Posted: July 16, 2019 in Uncategorized

When I started out in photography I wanted to travel to the national parks and shoot all the cool landscapes I had seen done by other landscape photographers.  I’ve visited over ten national parks, and have to say, it’s not an experience that I want when I want to be in nature.  The parks have become over crowded and I’ve lost all desire to visit them.  There are a few national parks that are lesser known that I may go to, but the big names, I’m done with those.  The one thing I have always loved about macro photography is that I can get my nature fix by just going to local parks and wander the woods and fields, and not see another sole.  That is so important to me that I experience nature with no outside distractions from people.  I’ve spent 18 years visiting my local parks and honestly in those 18 years I have never run into another human while shooting macro in the woods.  I need these private experiences with nature to keep my mind charged and happy.  I don’t even care if I come home with some images worth keeping, I just need those times to be all alone in the woods, and if I photograph something really cool, then it’s just a bonus.  The photography part turned out very well for me, and I’m glad I can combine two things that makes me happy.  Happy trails. 

As we progress in our photography, we start to look at some of our past images, and realize we have gotten a lot better, and some of the older images don’t meet up to our skills of today.  We may be better at finding more unique subjects, better at composing subjects, and better at post processing.  So from time to time I review some of my old images and start deleting.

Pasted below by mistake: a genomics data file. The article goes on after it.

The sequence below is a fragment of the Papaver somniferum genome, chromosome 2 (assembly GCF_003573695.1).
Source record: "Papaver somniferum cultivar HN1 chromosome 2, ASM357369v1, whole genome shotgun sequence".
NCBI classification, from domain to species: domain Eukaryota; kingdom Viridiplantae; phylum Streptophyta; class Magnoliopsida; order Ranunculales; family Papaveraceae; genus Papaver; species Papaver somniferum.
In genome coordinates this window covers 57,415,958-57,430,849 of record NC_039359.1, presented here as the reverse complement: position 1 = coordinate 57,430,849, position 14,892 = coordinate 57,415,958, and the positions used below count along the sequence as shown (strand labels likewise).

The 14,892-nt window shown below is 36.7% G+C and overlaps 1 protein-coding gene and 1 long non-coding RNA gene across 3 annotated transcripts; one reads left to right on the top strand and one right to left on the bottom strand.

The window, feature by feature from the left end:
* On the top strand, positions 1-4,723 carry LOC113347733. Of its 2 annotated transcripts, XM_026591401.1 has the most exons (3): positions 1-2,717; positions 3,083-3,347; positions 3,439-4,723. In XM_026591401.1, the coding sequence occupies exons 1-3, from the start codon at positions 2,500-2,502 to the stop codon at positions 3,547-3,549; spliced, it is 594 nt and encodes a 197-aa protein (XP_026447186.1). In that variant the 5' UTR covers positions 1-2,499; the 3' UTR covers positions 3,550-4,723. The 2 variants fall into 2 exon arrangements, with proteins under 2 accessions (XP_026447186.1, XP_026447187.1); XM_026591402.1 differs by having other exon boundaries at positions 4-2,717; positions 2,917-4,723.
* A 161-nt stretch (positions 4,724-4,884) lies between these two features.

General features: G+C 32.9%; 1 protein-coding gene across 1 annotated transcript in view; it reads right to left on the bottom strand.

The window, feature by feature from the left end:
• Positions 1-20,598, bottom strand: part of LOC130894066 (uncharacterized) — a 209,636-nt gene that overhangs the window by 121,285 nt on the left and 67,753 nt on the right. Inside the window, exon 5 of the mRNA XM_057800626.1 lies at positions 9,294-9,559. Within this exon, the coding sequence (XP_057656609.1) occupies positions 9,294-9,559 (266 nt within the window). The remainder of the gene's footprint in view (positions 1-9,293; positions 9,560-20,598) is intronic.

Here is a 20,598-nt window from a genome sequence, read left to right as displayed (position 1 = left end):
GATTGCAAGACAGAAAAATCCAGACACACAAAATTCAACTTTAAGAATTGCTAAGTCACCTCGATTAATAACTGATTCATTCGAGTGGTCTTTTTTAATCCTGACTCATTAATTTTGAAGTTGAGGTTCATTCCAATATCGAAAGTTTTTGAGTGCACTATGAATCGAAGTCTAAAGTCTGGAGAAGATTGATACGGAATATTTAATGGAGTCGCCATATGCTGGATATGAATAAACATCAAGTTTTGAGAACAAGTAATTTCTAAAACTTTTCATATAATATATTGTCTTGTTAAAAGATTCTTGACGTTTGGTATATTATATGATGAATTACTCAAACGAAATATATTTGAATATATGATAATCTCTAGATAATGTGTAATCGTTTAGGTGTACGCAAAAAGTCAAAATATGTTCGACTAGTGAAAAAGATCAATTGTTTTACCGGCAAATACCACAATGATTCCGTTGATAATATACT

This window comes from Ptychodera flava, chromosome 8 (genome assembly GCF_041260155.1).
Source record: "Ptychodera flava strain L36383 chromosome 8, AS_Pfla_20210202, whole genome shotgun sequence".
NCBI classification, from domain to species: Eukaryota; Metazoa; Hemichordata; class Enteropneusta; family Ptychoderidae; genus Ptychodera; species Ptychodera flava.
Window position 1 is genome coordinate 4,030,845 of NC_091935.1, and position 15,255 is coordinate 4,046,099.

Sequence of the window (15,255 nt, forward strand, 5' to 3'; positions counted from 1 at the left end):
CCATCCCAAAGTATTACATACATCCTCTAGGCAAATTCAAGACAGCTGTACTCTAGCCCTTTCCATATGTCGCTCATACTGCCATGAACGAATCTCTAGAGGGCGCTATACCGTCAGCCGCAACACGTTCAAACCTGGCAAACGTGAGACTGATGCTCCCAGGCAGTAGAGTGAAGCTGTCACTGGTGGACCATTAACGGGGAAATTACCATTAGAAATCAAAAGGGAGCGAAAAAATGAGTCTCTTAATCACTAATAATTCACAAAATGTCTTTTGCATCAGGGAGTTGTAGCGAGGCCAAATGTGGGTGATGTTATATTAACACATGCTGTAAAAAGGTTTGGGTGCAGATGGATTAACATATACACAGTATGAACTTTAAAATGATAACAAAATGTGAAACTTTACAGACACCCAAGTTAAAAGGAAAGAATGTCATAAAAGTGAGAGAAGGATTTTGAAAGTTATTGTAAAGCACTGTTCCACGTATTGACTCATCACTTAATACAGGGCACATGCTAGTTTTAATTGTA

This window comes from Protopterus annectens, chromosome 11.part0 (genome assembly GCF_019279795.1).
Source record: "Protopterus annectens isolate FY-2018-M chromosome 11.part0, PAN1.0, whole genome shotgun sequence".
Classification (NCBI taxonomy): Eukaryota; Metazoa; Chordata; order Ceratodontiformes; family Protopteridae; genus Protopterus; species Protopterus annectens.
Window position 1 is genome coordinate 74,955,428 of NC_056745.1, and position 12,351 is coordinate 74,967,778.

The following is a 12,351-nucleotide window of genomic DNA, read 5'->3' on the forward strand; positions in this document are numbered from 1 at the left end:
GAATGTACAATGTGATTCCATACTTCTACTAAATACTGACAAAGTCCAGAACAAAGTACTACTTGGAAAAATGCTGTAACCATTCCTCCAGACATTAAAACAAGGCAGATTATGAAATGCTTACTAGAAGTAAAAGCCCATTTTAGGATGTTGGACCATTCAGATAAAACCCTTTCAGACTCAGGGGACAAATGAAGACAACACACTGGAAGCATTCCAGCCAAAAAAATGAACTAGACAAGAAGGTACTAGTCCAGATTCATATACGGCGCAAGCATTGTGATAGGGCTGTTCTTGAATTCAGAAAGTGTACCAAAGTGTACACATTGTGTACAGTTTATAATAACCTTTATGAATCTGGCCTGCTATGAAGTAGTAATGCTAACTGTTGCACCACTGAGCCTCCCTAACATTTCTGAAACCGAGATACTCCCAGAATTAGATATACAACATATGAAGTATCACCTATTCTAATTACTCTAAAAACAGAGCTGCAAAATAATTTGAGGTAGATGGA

My Annual Flower Contest

Posted: July 12, 2019 in Uncategorized

Get out and shoot some flowers. My annual Flower Contest with the winner getting a Tamron lens (18-400) will be coming up in about six weeks, Sept 1st. You’ll have ten days to submit your most creative flower images, so get out there at find that unique flower, or flower composition. More details to come as we get closer to Sept 1st.

I will be going to Tucson, AZ for a 5 day macro workshop in January.

5 Day Workshop – Macro Desert World at Tanque Verde Ranch
Tucson, AZ

For more information and to register click below.

In this 5-day workshop with the 5th day for self-instruction come explore the deserts tiny landscapes and small details with the help of international award winning professional macro photographer Mike Moats.

We will be searching out artistic designs and abstracts in the desert plant life.

Key Concepts covered in this workshop:

Cameras / Lenses / Tripods / Heads / Accessories
Controlling light with diffusers, reflectors, and LED lights / working with natural lighting.

Depth of Field
How to control depth of field with f/stops and special techniques / focus stacking with Helicon Focus.

Learn how to compose properly / finding character in nature / elements of design / textures / contrast / lines / light / visual weight / learning to work camera angles for blurred backgrounds / Two Subject Compositions / What not to do when composing.

Post Processing
Learn Mike’s post processing techniques using Photoshop, Smart Photo Editor, Nik Software, and Topaz software programs.

Lensbaby for sale

Posted: July 11, 2019 in Uncategorized

Any of you Canon owners interested in owning a Lensbaby Composer with macro filters. Price $125, free shipping. contact me if you are interested.

Video Peek

Posted: July 10, 2019 in Uncategorized

Here’s a peek of what you get when you sign up for my Macro Photo Club online. 180 instructional macro videos. Lifetime memberships on $79. Plus other benefits. For more info and to sign up, click here.

Join my Macro Photo Club and learn through 180 instructional videos, plus other benefits.
Easy to do, just move the camera in really close, focus on someplace in the foreground, and shoot at the smallest number f/stop. The shallow depth of field will give this soft look to most of the subject behind the point of focus. Works best when shooting into the side of the flower rather then the front side.